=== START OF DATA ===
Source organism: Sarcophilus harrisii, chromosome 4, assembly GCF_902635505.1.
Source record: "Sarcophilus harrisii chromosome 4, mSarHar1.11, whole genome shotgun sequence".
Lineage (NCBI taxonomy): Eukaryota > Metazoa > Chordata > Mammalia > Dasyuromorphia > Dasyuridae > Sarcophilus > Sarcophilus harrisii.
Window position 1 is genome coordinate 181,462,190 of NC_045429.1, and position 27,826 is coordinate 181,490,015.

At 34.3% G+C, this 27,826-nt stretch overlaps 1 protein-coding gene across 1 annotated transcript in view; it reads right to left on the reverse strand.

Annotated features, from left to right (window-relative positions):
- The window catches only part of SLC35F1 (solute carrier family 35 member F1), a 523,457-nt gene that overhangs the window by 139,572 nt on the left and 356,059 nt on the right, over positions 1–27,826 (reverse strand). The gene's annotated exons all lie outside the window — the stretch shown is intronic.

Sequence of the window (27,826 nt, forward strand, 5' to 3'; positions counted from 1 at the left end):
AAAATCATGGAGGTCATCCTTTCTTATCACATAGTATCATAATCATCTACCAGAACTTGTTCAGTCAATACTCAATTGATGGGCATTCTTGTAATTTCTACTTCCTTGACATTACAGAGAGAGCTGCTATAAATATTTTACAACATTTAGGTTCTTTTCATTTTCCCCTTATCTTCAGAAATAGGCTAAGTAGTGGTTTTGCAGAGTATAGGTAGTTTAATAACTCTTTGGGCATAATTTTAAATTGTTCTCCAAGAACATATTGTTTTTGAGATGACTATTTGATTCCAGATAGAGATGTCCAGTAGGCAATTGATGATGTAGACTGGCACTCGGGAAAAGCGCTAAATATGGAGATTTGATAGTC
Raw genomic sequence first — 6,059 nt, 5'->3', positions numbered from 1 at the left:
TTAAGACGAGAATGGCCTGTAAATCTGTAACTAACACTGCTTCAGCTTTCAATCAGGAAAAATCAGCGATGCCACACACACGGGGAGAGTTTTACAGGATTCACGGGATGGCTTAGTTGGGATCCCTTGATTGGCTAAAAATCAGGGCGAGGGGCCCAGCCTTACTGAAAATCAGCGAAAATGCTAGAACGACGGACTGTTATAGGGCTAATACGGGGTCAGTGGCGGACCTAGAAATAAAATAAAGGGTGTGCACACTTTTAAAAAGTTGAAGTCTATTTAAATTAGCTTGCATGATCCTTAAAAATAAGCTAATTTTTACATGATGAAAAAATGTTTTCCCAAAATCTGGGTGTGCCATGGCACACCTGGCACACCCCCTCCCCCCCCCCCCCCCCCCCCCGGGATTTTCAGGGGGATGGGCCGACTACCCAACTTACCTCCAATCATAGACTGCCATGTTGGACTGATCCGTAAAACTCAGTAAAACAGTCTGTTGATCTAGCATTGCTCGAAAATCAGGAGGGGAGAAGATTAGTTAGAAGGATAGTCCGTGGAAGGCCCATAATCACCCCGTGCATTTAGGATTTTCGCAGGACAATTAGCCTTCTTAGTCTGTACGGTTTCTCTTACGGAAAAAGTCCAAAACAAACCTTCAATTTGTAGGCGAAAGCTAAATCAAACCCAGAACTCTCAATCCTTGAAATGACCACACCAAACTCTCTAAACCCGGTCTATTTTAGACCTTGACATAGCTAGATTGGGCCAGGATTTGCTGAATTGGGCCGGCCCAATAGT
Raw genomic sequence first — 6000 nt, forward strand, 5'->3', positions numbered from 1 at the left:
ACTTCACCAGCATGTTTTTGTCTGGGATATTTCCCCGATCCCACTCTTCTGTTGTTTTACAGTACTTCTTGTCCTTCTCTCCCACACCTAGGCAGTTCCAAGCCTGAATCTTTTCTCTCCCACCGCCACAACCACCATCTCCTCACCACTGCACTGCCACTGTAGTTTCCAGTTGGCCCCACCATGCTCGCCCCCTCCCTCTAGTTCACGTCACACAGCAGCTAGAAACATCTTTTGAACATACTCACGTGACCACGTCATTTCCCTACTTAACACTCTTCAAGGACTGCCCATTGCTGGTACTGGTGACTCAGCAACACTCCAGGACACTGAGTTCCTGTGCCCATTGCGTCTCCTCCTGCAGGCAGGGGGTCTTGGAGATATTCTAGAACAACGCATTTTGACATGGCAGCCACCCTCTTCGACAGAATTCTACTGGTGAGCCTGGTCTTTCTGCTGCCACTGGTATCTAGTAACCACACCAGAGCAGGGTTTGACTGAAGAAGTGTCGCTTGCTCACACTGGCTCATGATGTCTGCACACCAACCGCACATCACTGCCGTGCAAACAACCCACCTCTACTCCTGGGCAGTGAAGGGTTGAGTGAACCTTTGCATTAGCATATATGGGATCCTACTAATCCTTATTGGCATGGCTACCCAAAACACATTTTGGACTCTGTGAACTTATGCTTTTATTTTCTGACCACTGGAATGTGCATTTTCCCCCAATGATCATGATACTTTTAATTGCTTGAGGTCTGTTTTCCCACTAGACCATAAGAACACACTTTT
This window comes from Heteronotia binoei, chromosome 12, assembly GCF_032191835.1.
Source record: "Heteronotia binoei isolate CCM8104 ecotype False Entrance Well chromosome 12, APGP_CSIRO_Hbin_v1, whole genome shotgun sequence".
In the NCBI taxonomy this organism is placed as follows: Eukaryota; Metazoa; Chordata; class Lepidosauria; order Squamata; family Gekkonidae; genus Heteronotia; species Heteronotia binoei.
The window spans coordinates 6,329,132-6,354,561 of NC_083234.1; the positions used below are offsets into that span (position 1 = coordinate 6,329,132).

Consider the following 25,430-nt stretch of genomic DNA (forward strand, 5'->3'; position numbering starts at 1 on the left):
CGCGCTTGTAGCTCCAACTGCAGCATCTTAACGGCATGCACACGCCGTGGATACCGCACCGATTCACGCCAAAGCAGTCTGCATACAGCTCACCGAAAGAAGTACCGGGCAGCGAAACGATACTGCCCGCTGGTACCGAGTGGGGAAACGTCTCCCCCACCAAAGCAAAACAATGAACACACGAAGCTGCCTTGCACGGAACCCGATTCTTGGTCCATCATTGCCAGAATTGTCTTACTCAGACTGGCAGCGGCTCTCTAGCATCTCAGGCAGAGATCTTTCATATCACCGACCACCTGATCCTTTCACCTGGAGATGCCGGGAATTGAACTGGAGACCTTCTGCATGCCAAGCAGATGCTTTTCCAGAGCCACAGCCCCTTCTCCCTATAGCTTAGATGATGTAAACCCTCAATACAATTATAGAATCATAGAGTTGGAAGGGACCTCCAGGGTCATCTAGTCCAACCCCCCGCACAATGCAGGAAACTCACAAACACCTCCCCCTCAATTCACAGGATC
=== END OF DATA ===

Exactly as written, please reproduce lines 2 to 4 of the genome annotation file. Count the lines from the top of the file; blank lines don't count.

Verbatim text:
Source record: "Sarcophilus harrisii chromosome 4, mSarHar1.11, whole genome shotgun sequence".
Lineage (NCBI taxonomy): Eukaryota > Metazoa > Chordata > Mammalia > Dasyuromorphia > Dasyuridae > Sarcophilus > Sarcophilus harrisii.
Window position 1 is genome coordinate 181,462,190 of NC_045429.1, and position 27,826 is coordinate 181,490,015.